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“Small Town Strong” and the Power of Fitness to Fight Opioid Addiction

Morning Chalk Up

October 4   |   POWERED BY


Good morning and welcome to the Morning Chalk Up.

In today’s edition:

  • “Small Town Strong” is out now; check out our early review below
  • What do Google search trends tell us about CrossFit’s growth or decline?
  • “The Heart of Mayhem” reveals a different side of the elite gym
  • Chalktober, an auction benefiting Compete for a Cure, is live

Nominate your gym for affiliate of the month and be sure to include a note about why we should feature it.

QUOTE OF THE DAY + Send us a Quote

“I would like this to help connect CrossFit gym owners and behavioral health agencies–I would like to see thousands of partnerships between CrossFit gyms and addiction treatment centers to offer what we do.” - Dale King, "Small Town Strong"

  “Small Town Strong” Doc Highlights “Hill Billy Rehab” and the Power of Fitness to Heal Addiction  

“Small Town Strong” Doc Highlights “Hill Billy Rehab” and the Power of Fitness to Heal Addiction

Spoiler Alert: This article contains major plot points of “Small Town Strong.”

After his tenure in the US Army, Dale King returned to Portsmouth, OH, and opened a CrossFit affiliate to make Portsmouth residents stronger and healthier.

  • But, King realized quickly that to truly serve the residents of Portsmouth and help them build better lives, he needed to think bigger.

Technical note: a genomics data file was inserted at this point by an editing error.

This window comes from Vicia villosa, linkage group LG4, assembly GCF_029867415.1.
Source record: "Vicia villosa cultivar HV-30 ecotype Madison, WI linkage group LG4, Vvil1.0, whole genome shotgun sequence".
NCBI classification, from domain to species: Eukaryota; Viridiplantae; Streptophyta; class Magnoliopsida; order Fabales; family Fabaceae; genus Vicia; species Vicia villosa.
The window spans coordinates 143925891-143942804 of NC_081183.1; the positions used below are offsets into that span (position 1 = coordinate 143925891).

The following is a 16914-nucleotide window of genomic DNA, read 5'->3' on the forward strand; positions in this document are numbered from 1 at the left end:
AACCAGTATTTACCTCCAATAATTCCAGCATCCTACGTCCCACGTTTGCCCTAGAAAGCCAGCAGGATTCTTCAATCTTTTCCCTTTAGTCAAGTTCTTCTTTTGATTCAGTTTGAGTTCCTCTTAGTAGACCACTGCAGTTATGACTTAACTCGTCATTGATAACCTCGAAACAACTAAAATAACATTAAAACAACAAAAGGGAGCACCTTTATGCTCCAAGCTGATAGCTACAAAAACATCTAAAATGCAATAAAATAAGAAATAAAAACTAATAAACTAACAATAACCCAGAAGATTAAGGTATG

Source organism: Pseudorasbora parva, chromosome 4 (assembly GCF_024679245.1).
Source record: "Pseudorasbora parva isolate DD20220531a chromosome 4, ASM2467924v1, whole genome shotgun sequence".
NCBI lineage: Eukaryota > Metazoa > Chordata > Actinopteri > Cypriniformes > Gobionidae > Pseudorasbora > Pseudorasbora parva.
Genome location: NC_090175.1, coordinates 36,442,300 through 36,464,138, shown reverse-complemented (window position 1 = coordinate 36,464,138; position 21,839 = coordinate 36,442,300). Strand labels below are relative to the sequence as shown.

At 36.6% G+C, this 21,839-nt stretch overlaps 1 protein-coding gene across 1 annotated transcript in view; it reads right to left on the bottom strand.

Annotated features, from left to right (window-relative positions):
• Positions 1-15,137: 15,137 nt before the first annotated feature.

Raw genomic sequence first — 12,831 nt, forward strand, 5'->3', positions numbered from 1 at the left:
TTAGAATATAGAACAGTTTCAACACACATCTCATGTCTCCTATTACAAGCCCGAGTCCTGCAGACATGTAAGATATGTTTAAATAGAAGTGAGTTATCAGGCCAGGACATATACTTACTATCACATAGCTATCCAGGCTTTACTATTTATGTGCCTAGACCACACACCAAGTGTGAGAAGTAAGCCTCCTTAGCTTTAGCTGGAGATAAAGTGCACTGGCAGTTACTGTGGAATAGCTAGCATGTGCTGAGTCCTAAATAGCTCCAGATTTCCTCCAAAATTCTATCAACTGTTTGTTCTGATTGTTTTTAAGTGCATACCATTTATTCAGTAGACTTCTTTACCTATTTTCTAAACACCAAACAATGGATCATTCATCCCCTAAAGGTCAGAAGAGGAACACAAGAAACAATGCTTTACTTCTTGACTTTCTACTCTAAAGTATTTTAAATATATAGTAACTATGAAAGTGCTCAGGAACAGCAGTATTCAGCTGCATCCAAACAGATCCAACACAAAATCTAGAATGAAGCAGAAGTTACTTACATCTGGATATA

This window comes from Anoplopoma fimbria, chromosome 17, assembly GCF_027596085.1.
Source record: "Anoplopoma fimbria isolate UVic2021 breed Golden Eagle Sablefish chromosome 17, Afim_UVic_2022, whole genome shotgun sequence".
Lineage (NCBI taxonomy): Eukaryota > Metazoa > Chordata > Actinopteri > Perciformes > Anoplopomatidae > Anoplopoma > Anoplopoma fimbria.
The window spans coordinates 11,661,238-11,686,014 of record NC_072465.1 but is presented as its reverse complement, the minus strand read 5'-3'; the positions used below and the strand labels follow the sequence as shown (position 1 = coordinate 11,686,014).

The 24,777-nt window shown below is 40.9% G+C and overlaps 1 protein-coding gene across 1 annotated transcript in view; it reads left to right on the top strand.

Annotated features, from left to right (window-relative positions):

Portsmouth is a part of Scioto County, which ranks in the worst ten percent of the nation’s counties economically.

The county has the second highest rate of opioid addiction in Ohio, with almost 80% of all treatment admissions due to opioid addiction.

In 2018, a partnership was forged between King’s affiliate, Portsmouth Spartan Kettlebell Cluband the Counseling Center, a nonprofit addiction treatment facility. Through CrossFit, those in recovery build a sense of camaraderie through mutual suffering.

The idea to document this unique story came from one of King’s Army buddies, Chase Millsap, who was working for a production company in Hollywood. Millsap would return to Portsmouth to visit, and every time, he would comment on how great the story was of what King was doing.

He started bringing his camera on every visit, and when Covid hit, Millsap moved back with his family and continued to film.

  • King remembers: “It was always supposed to be like a developmental project. We were going to put together a sizzle reel and then pitch it to networks, studios, or streamers. We got meetings, but they never went anywhere.”